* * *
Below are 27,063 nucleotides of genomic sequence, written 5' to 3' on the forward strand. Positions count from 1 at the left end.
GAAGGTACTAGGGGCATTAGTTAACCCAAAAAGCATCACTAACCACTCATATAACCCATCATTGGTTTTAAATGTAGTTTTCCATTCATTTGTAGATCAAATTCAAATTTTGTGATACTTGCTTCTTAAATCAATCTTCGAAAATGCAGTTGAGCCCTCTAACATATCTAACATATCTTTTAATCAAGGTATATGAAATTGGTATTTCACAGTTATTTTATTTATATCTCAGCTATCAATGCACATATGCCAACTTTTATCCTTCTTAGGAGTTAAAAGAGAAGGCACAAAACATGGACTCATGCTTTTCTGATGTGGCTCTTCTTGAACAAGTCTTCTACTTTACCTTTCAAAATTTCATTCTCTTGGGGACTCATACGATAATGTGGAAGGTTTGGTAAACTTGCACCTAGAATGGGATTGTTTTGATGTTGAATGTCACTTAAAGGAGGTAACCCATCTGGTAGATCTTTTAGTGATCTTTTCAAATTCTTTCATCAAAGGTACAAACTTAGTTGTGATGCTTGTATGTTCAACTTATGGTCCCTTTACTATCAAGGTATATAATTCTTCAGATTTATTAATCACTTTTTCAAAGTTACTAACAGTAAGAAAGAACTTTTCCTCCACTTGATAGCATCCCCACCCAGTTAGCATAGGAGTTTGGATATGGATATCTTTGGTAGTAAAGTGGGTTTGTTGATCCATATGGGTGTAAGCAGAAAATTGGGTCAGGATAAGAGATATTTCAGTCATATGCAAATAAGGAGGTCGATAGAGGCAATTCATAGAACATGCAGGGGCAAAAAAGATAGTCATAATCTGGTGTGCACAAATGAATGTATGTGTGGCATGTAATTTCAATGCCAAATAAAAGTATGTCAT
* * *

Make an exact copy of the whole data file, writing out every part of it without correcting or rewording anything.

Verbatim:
Below are 27,063 nucleotides of genomic sequence, written 5' to 3' on the forward strand. Positions count from 1 at the left end.
GAAGGTACTAGGGGCATTAGTTAACCCAAAAAGCATCACTAACCACTCATATAACCCATCATTGGTTTTAAATGTAGTTTTCCATTCATTTGTAGATCAAATTCAAATTTTGTGATACTTGCTTCTTAAATCAATCTTCGAAAATGCAGTTGAGCCCTCTAACATATCTAACATATCTTTTAATCAAGGTATATGAAATTGGTATTTCACAGTTATTTTATTTATATCTCAGCTATCAATGCACATATGCCAACTTTTATCCTTCTTAGGAGTTAAAAGAGAAGGCACAAAACATGGACTCATGCTTTTCTGATGTGGCTCTTCTTGAACAAGTCTTCTACTTTACCTTTCAAAATTTCATTCTCTTGGGGACTCATACGATAATGTGGAAGGTTTGGTAAACTTGCACCTAGAATGGGATTGTTTTGATGTTGAATGTCACTTAAAGGAGGTAACCCATCTGGTAGATCTTTTAGTGATCTTTTCAAATTCTTTCATCAAAGGTACAAACTTAGTTGTGATGCTTGTATGTTCAACTTATGGTCCCTTTACTATCAAGGTATATAATTCTTCAGATTTATTAATCACTTTTTCAAAGTTACTAACAGTAAGAAAGAACTTTTCCTCCACTTGATAGCATCCCCACCCAGTTAGCATAGGAGTTTGGATATGGATATCTTTGGTAGTAAAGTGGGTTTGTTGATCCATATGGGTGTAAGCAGAAAATTGGGTCAGGATAAGAGATATTTCAGTCATATGCAAATAAGGAGGTCGATAGAGGCAATTCATAGAACATGCAGGGGCAAAAAAGATAGTCATAATCTGGTGTGCACAAATGAATGTATGTGTGGCATGTAATTTCAATGCCAAATAAAAGTATGTCAT